Thanks, and when you record from the 12th fret or 7th, are the most common used mics small condensers? and do people ever pan the ac guitar left and right in full mixes? or just when the acoustic guitar is the main instrument in a song?
#6
guitar choice is key in this situation. If you don't have a good sounding guitar you are fighting a loosing battle no matter how you mic it.
#7
Quote by radkins2
guitar choice is key in this situation. If you don't have a good sounding guitar you are fighting a loosing battle no matter how you mic it.



This is not true..., but your response is quite vague. If by good sounding u mean properly set-up with fresh strings then yes. If u mean a guitar over 1000 bucks or so..then no.

If there's only solo acoustic guitar, well then yes, cause there's nothing else to focus on, and every frequency of the guitar is audible.

In a Mix however, even a lo/mid range(300-600 bucks) guitar wouldn't be (life-changing) noticeable.

Quote by Knackworst1
Thanks, and when you record from the 12th fret or 7th, are the most common used mics small condensers? and do people ever pan the ac guitar left and right in full mixes? or just when the acoustic guitar is the main instrument in a song?

^^ and yes guitars get panned left, right, compressed, filtered, layered and the whole shbang.

Sometimes it's needed, and sometimes it's not. Basing decisions on when or when not too use those edit functions depends entirely on your experience.

Small condenser mic should theoretically be ideal for just a mixed guitar, but big condenser mics have been used as well.

If it's solo guitar, sometimes people like too use 3 mic for different spots of the guitar/room and mix those to get the sound they want, or mix some DI signal in.

You just need to listen to ur recording, and find out what you don't like, or what you're missing. If you've done this, u can always make a new thread to find out how to get the sound with what appropriate hardware.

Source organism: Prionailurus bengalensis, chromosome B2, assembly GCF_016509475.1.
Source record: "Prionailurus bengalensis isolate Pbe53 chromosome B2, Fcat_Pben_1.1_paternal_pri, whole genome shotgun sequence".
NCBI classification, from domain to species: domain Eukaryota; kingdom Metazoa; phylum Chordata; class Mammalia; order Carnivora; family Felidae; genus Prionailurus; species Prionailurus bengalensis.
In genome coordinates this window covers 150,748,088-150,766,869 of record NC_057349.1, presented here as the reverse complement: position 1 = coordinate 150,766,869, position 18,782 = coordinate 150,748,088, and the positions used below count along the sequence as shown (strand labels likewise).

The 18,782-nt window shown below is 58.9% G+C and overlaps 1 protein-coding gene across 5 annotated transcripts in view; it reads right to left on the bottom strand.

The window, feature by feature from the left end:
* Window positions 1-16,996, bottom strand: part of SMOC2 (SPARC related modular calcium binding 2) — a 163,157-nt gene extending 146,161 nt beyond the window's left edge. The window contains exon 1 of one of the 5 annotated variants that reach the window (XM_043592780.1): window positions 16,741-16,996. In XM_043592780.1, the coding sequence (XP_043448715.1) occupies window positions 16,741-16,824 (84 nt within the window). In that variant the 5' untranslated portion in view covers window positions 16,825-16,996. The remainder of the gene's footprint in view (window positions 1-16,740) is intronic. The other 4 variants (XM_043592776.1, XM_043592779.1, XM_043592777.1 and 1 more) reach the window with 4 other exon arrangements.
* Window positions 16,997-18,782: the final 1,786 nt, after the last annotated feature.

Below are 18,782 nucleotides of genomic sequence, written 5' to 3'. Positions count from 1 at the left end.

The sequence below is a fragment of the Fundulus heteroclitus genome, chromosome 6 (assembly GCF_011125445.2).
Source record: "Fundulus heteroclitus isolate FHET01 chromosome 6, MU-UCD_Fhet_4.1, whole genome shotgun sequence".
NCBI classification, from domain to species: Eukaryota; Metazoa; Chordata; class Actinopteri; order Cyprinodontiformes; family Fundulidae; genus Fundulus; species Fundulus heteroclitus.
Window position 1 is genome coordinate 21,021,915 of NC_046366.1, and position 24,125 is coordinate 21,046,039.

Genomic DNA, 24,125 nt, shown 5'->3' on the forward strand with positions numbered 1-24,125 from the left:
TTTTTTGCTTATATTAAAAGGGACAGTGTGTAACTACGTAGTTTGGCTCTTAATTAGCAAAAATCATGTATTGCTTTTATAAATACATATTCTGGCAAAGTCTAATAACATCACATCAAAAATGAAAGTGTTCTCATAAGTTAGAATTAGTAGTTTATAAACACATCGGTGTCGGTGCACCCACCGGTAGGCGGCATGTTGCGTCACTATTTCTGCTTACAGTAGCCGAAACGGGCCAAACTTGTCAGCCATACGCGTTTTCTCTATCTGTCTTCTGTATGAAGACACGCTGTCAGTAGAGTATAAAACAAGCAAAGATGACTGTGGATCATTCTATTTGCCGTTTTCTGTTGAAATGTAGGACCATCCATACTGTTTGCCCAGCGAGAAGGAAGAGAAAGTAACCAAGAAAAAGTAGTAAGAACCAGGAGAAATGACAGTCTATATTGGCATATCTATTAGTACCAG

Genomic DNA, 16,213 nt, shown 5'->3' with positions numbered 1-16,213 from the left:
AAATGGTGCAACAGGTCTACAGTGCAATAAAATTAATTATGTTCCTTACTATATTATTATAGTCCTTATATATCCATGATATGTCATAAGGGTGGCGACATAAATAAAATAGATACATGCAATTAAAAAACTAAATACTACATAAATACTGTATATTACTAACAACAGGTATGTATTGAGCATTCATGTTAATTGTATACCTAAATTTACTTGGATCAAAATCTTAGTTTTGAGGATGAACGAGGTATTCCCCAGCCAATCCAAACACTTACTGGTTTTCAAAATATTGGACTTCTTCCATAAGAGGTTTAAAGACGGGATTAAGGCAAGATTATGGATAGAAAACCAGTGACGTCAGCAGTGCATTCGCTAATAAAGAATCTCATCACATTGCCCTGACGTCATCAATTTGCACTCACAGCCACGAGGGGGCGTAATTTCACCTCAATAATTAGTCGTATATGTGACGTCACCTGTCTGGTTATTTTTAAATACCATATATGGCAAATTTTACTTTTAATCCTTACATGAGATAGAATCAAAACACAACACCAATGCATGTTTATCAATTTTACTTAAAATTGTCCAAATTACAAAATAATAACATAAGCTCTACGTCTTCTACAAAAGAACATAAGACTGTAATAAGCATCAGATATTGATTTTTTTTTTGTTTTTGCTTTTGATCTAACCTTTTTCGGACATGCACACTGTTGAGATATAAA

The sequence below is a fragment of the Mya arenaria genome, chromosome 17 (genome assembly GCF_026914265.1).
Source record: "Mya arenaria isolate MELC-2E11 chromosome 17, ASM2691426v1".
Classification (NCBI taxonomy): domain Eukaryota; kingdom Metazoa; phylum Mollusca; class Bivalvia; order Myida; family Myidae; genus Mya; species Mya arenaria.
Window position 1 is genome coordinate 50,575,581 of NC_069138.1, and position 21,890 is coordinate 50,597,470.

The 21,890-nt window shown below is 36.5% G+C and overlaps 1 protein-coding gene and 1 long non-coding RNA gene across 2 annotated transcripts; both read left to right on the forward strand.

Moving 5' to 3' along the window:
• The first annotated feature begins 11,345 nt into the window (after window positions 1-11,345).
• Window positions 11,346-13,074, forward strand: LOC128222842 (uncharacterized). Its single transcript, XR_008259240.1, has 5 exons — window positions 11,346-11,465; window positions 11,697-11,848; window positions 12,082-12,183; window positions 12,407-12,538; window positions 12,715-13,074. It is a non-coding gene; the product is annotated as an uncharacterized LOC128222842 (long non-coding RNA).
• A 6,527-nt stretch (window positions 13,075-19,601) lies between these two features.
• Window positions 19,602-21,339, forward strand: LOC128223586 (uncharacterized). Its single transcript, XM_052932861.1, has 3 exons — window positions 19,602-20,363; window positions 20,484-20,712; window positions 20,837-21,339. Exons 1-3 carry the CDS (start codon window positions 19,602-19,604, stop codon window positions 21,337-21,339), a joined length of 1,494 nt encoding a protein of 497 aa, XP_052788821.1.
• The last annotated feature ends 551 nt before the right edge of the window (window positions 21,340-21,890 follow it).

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Last edited by xxdarrenxx at Jun 6, 2013,
#8
With bright guitars there's sweet bright and there's harsh bright. Get a good balanced tone with the initial tracking. Then to get the kind of sound you're asking about run the acoustic through a pair of LA3As. Just kidding. Like any of us have those in our studios. Run the acoustic track through several chained limiters, each doing a couple dBs of gain reduction. Then adjust EQ balance for the brightness you want. Blockfish limiter is good for this. Also the BF76 Limiter that comes free with Pro Tools.
Last edited by Tim Lawler at Jun 6, 2013,
#9
An LDC at the bridge and an SDC at the 12th fret. Mix levels to taste, add a little EQ and some reverb and you're done.
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#10
Coldplay - strawberry swing: 12 string or multiple tracks of 6 strings, including some in nashville tuning

Radiohead - Karma Police : Sunrise pickup
see Letterman performance: http://www.youtube.com/watch?v=NlQhgdVsuI4

Coldplay - A message: a jumbo acoustic

Oasis - All around the world: 12 string

See a common factor ?

You can achieve bass fullness and definition through mic placement (7th fret, 12th fret, bridge) with condensers and amsall diaphragms like a Rode.